- Allan Amato / provided
- Ben Folds
A sold-out concert nearly seven years ago with superbly talented pianist and suburban poet laureate Ben Folds proved an important moment for Oklahoma City Philharmonic, which gained citywide pop cred overnight through the collaboration.
As Folds prepares for round two with the orchestra, OKC Phil is hoping lightning strikes twice. The former Ben Folds Five frontman and solo songsmith is scheduled to perform with the city’s orchestra 7:30-10 p.m. Tuesday at Civic Center Music Hall, 201 N. Walker Ave. Alexander Mickelthwate, who will succeed founding OKC Phil conductor and music director Joel Levine full-time next season, will conduct the concert. Tickets are $29-$283.
The program, which was added to OKC Phil’s scheduled season just a few months ago, comes at a transitional time for the orchestra. OKC Phil started in 1988 on the foundation set by the former Oklahoma Symphony Orchestra. It has known no musical leadership other than Levine in its 30-year history. Levine is expected to retire at the end of this year.
A return to one of the orchestra’s most memorable recent concerts will be a good start as OKC Phil readies its next chapter.
Folds earned the adoration of many music fans through wry lyrical songwriting and a charming, unfiltered public persona. The North Carolina native went to music school for percussion (though he eventually dropped out) and is widely known for his proficiency on piano. Time has proven his 2001 solo debut Rockin’ the Suburbs as a landmark recording of turn-of-the-century alt-rock and a lasting testament to his instrumental aptitude.
But Folds’ frequent orchestral appearances are no novelty act. Orchestra was among his first musical loves, and as Folds’ career has progressed, classical work has taken an increasingly large role in his output.
Last year, he was named artistic director of the National Symphony Orchestra, which makes its primary residence at The John F. Kennedy Center for the Performing Arts in Washington, D.C. The position is just the most recent development in a long relationship between Folds and the national orchestra.
Folds debuted a three-movement piano concerto with the Nashville Symphony Orchestra in 2014. The piece is featured on his 2015 album So There, a collaborative release with the New York-based chamber sextet ensemble yMusic. So There was Billboard’s No. 1-selling classical album for several weeks after its initial release.
There are a number of other projects keeping Folds busy outside orchestral work. He is currently wrapping up years of off-and-on writing on a to-be-published memoir. Last month, Folds announced a co-headlining tour with the eclectic alternative rock band Cake, set to begin its national jaunt in August.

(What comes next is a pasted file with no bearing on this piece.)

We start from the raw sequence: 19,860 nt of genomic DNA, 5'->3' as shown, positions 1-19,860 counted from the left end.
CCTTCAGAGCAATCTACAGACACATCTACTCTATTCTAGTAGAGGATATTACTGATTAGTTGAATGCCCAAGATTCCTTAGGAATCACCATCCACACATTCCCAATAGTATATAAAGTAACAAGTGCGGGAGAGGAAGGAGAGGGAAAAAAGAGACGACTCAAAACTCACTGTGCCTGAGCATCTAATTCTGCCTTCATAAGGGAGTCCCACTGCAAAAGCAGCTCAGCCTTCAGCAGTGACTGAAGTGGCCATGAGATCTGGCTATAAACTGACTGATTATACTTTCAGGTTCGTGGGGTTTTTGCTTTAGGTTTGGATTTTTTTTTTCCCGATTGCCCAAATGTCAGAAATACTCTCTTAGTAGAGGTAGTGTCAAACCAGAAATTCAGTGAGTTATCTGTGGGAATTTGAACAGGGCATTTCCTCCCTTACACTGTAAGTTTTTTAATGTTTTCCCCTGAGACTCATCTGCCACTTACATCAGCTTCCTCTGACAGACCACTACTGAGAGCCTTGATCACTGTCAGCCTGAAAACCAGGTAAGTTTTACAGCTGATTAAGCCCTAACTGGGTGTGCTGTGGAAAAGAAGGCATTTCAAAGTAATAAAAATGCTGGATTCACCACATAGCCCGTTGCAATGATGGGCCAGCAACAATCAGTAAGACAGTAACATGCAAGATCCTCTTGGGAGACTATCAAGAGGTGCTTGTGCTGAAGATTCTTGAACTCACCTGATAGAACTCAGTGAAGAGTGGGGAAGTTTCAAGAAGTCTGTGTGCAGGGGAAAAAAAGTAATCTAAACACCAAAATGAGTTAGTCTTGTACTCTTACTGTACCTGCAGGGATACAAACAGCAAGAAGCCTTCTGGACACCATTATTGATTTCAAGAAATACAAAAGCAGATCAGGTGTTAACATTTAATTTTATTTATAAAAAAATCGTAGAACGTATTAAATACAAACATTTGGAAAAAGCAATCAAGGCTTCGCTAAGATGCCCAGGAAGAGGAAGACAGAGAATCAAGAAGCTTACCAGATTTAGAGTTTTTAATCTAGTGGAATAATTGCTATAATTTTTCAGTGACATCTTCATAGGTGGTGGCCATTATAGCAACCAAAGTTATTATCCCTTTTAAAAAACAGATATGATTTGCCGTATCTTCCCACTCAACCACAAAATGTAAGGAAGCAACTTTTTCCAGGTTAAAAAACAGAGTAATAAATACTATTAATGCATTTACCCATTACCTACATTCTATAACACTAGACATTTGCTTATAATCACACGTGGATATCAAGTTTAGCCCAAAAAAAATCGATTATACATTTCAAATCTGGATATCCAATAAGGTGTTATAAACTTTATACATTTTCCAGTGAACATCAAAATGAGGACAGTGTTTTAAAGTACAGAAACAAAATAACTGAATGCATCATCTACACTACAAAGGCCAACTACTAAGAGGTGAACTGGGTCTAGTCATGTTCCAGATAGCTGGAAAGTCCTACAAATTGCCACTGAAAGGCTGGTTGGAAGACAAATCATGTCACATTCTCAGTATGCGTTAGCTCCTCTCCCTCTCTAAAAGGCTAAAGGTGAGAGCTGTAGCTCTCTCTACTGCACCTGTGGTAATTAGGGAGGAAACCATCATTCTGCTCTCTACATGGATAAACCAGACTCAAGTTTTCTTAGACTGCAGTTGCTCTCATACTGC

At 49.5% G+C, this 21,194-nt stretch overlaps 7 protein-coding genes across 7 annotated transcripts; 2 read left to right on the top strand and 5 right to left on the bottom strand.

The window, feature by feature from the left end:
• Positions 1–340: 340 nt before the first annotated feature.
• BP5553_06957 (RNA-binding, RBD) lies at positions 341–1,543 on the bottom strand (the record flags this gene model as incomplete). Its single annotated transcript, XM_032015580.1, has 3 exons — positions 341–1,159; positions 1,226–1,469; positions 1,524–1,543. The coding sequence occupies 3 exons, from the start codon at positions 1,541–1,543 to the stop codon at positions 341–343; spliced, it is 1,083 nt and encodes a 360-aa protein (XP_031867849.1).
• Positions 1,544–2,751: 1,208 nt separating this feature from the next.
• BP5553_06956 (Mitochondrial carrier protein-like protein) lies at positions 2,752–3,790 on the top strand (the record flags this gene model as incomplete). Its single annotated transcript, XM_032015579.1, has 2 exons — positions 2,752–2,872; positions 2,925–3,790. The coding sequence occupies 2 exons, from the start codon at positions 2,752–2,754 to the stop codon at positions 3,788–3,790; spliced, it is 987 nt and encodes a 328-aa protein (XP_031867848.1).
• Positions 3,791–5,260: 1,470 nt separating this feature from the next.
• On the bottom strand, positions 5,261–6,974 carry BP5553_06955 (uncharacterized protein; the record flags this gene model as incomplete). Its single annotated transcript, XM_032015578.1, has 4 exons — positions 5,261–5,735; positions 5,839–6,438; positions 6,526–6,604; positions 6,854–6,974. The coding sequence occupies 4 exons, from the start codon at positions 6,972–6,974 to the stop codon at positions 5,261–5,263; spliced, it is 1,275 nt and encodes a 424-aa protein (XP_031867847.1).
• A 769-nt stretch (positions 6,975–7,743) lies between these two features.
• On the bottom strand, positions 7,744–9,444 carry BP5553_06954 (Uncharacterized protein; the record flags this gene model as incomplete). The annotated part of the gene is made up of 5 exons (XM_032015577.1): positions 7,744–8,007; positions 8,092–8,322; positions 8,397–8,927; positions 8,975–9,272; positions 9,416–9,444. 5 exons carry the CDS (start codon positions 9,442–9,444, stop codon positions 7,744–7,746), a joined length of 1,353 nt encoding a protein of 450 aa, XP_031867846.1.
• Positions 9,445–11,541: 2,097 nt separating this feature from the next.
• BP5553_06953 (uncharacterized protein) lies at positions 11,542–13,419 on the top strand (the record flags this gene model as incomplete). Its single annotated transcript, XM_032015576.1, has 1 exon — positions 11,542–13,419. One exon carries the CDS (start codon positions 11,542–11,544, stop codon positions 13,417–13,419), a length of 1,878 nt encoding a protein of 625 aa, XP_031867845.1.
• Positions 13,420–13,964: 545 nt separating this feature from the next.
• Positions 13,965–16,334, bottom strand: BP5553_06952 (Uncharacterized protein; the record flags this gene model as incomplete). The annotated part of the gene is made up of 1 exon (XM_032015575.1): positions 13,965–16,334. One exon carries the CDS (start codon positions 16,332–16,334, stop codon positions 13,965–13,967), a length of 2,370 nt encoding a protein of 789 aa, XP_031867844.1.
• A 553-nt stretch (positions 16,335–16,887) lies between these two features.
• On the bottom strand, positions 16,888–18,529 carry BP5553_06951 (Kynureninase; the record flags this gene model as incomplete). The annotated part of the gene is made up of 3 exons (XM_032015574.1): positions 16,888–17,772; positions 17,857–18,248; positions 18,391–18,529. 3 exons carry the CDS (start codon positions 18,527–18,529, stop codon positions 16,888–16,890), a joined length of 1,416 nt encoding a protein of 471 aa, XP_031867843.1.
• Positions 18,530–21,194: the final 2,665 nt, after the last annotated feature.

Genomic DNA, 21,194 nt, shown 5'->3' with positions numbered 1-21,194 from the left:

Oklahoma Gazette recently caught up with OKC Phil’s incoming musical lead Mickelthwate ahead of his biggest concert in the city yet. Mickelthwate, who is moving to Oklahoma from his role as music director of Winnipeg Symphony Orchestra, hopes this concert is just one of many ways OKC Phil will overlap with popular culture under his watch.
Oklahoma Gazette: When did you hear that Ben Folds would be performing with OKC Phil and that you would get a chance to conduct the show?
Alexander Mickelthwate: I heard in maybe autumn that they were adding another concert. The whole season was already booked, and then this one special came up with Ben. It was great, and I’m very excited for it. It is a great honor to work with him.
OKG: Are you a fan of Folds?
Mickelthwate: Well, now I am. I’m very classical, but I really love his music. One thing I really find interesting is not only his songs over the years, but also his piano concerto. It’s for full symphony orchestra and it’s its own style — it’s not really jazz. It’s really cool. I’m thrilled to play with him.
OKG: What does a show like this do for OKC Phil and the kind of crowd it can attract to see the orchestra?
Mickelthwate: Well, I’ve done this a lot now with really creative artists working with symphonies. I love it — I think it opens up the classical world to a whole bunch of new audiences. It’s very exciting to connect with a crowd that is younger, but also not younger. I mean, a lot of people love him. It’s a really cool thing to have an artist like Ben come in to work with the orchestra. It helps us put out a new face to the community, to be Beethoven but also 21st century.
OKG: Do you see other ways that classical and orchestral music have intertwined or connected with pop culture? Are there other areas where those two worlds are colliding?
Mickelthwate: Yeah, lots of them. For me, there’s been lots of crossover in the last 10-12 years. I actually hear orchestras performing music from video games and music from different films and with live accompaniment by film. But also performing with, like, really cool indie bands. The live orchestra sound enhances the experience. It’s really cool, and it’s really changed in the last 10 years where the orchestra has more front in those crossover genres and creates these really cool experiences — something that one might not realize.
In film, you have John Williams, but you also have orchestral soundtracks in all sorts of amazing indie films. It changes the way one feels about the film. It’s awesome.
OKG: Are you excited to take over at OKC Phil full-time next year?
Mickelthwate: Oh yeah; it’s really cool. It’s amazing to have Joel [Levine] here for like 30 years. He’s like this institution almost. We get along really well, and it’s great to have someone like that to talk to here in Oklahoma.
OKG: Hopefully you’ll build your own epic legacy here.
Mickelthwate: Hopefully. It’s a great place to move to right now. There’s so much happening here. It’s a young place. People are moving back, it seems. Something is happening.
- Alexander Mickelthwate will take over as OKC Phil’s full-time music director at the end of its current season.